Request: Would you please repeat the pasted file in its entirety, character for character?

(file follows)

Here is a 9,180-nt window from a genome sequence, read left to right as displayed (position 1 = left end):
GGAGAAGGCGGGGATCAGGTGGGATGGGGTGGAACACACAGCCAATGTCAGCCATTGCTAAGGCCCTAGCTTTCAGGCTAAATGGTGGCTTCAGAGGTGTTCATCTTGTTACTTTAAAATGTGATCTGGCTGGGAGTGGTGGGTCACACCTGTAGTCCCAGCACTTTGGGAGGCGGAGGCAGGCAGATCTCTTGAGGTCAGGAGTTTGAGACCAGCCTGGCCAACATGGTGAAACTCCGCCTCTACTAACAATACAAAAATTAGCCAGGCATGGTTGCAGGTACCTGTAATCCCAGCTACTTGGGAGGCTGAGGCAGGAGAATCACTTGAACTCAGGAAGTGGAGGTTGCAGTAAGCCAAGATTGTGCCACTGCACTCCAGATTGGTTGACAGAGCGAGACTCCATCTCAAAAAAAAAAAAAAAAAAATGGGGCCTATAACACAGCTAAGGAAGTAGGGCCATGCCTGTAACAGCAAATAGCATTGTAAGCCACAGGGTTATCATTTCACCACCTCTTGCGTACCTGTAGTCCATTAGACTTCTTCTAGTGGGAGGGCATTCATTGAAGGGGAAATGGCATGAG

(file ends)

Here is a 9,180-nt window from a genome sequence, read left to right as displayed (position 1 = left end):
GGAGAAGGCGGGGATCAGGTGGGATGGGGTGGAACACACAGCCAATGTCAGCCATTGCTAAGGCCCTAGCTTTCAGGCTAAATGGTGGCTTCAGAGGTGTTCATCTTGTTACTTTAAAATGTGATCTGGCTGGGAGTGGTGGGTCACACCTGTAGTCCCAGCACTTTGGGAGGCGGAGGCAGGCAGATCTCTTGAGGTCAGGAGTTTGAGACCAGCCTGGCCAACATGGTGAAACTCCGCCTCTACTAACAATACAAAAATTAGCCAGGCATGGTTGCAGGTACCTGTAATCCCAGCTACTTGGGAGGCTGAGGCAGGAGAATCACTTGAACTCAGGAAGTGGAGGTTGCAGTAAGCCAAGATTGTGCCACTGCACTCCAGATTGGTTGACAGAGCGAGACTCCATCTCAAAAAAAAAAAAAAAAAAATGGGGCCTATAACACAGCTAAGGAAGTAGGGCCATGCCTGTAACAGCAAATAGCATTGTAAGCCACAGGGTTATCATTTCACCACCTCTTGCGTACCTGTAGTCCATTAGACTTCTTCTAGTGGGAGGGCATTCATTGAAGGGGAAATGGCATGAG